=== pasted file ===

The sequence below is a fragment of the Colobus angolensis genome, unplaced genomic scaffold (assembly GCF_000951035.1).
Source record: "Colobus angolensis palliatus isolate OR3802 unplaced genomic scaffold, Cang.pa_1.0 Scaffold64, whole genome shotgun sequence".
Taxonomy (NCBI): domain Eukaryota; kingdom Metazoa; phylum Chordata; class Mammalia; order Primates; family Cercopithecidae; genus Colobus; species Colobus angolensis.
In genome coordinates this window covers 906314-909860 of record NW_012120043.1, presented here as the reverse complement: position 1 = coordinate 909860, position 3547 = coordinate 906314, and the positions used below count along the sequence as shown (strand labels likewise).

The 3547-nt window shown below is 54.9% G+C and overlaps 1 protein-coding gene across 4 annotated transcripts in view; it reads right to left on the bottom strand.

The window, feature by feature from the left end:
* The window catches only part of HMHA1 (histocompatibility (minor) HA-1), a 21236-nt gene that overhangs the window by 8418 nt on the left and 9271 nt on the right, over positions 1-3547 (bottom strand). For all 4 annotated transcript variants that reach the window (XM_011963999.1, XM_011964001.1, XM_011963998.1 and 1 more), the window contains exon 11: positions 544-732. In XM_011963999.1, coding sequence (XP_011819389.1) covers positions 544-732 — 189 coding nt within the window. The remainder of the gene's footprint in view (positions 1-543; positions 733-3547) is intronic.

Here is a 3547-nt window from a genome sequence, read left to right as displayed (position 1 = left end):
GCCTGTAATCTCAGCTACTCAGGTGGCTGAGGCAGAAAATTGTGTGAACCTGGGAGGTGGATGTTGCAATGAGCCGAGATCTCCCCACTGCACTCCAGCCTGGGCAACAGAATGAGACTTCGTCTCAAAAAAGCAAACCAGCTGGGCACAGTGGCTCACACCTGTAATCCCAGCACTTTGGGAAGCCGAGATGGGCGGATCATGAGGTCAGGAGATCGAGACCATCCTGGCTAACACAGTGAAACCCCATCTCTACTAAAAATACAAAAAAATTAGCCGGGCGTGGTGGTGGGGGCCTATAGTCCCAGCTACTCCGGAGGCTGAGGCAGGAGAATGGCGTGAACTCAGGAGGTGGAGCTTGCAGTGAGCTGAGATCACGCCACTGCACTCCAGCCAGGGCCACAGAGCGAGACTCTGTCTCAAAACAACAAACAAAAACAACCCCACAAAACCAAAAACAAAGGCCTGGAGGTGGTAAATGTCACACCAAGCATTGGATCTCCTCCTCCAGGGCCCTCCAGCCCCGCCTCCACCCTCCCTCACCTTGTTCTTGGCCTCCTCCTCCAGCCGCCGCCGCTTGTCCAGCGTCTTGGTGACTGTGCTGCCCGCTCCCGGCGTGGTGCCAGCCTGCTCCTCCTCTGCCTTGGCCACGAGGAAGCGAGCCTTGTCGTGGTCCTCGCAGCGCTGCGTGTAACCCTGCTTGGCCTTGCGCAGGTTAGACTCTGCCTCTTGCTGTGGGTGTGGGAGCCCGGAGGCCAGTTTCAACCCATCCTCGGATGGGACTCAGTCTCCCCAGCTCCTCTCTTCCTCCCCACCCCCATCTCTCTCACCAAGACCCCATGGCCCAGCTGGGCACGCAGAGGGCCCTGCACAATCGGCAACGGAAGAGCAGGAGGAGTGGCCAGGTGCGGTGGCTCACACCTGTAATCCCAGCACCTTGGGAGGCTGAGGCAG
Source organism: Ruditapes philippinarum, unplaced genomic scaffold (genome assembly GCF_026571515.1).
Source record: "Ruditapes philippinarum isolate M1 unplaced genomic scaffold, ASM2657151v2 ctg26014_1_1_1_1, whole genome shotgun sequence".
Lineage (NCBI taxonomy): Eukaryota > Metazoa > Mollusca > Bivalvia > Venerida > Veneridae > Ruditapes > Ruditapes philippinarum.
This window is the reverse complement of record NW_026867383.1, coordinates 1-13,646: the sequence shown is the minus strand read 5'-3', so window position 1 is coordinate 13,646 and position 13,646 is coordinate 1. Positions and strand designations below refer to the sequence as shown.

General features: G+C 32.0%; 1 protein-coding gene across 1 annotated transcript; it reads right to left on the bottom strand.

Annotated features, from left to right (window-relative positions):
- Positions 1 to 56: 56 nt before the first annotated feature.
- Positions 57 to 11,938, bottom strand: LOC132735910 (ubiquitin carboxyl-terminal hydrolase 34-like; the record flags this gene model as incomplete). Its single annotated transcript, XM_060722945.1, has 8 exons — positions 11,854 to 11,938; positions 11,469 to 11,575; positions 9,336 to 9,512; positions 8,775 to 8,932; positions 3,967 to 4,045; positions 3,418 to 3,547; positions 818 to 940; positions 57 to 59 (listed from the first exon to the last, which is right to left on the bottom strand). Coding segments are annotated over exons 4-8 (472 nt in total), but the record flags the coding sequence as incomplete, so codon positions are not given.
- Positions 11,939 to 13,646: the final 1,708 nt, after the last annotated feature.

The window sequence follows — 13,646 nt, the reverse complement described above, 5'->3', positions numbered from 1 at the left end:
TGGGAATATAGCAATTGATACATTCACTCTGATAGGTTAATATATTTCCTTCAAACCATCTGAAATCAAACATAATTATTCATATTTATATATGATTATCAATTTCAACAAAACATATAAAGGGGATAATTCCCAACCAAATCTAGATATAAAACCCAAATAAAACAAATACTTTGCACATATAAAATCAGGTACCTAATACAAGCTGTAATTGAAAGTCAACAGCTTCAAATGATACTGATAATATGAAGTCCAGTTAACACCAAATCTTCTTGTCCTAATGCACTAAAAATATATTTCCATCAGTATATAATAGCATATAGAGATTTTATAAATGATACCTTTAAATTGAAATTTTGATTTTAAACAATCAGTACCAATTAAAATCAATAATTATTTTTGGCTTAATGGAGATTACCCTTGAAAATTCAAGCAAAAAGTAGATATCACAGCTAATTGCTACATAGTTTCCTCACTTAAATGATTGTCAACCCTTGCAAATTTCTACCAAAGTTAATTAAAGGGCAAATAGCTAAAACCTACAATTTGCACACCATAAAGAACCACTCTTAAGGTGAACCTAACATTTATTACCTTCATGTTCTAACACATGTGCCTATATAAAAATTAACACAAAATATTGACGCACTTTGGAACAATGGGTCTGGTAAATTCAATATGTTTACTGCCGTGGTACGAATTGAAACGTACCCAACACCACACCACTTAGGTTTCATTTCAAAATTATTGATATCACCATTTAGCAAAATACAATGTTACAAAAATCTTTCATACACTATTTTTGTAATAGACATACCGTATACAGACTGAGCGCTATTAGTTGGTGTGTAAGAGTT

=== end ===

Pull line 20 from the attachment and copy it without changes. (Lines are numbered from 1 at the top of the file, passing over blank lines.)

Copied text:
TGGGAATATAGCAATTGATACATTCACTCTGATAGGTTAATATATTTCCTTCAAACCATCTGAAATCAAACATAATTATTCATATTTATATATGATTATCAATTTCAACAAAACATATAAAGGGGATAATTCCCAACCAAATCTAGATATAAAACCCAAATAAAACAAATACTTTGCACATATAAAATCAGGTACCTAATACAAGCTGTAATTGAAAGTCAACAGCTTCAAATGATACTGATAATATGAAGTCCAGTTAACACCAAATCTTCTTGTCCTAATGCACTAAAAATATATTTCCATCAGTATATAATAGCATATAGAGATTTTATAAATGATACCTTTAAATTGAAATTTTGATTTTAAACAATCAGTACCAATTAAAATCAATAATTATTTTTGGCTTAATGGAGATTACCCTTGAAAATTCAAGCAAAAAGTAGATATCACAGCTAATTGCTACATAGTTTCCTCACTTAAATGATTGTCAACCCTTGCAAATTTCTACCAAAGTTAATTAAAGGGCAAATAGCTAAAACCTACAATTTGCACACCATAAAGAACCACTCTTAAGGTGAACCTAACATTTATTACCTTCATGTTCTAACACATGTGCCTATATAAAAATTAACACAAAATATTGACGCACTTTGGAACAATGGGTCTGGTAAATTCAATATGTTTACTGCCGTGGTACGAATTGAAACGTACCCAACACCACACCACTTAGGTTTCATTTCAAAATTATTGATATCACCATTTAGCAAAATACAATGTTACAAAAATCTTTCATACACTATTTTTGTAATAGACATACCGTATACAGACTGAGCGCTATTAGTTGGTGTGTAAGAGTT